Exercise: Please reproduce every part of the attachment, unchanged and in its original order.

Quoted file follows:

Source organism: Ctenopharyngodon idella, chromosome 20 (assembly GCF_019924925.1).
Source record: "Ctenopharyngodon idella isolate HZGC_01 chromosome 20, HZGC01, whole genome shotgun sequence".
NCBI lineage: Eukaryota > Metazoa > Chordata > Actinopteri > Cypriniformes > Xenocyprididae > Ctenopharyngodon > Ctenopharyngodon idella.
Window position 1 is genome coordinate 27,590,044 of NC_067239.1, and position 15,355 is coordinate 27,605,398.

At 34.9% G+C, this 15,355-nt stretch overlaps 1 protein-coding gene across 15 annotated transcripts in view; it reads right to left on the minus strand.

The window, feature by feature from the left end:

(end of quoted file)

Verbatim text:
Source organism: Ctenopharyngodon idella, chromosome 20 (assembly GCF_019924925.1).
Source record: "Ctenopharyngodon idella isolate HZGC_01 chromosome 20, HZGC01, whole genome shotgun sequence".
NCBI lineage: Eukaryota > Metazoa > Chordata > Actinopteri > Cypriniformes > Xenocyprididae > Ctenopharyngodon > Ctenopharyngodon idella.
Window position 1 is genome coordinate 27,590,044 of NC_067239.1, and position 15,355 is coordinate 27,605,398.

At 34.9% G+C, this 15,355-nt stretch overlaps 1 protein-coding gene across 15 annotated transcripts in view; it reads right to left on the minus strand.

The window, feature by feature from the left end: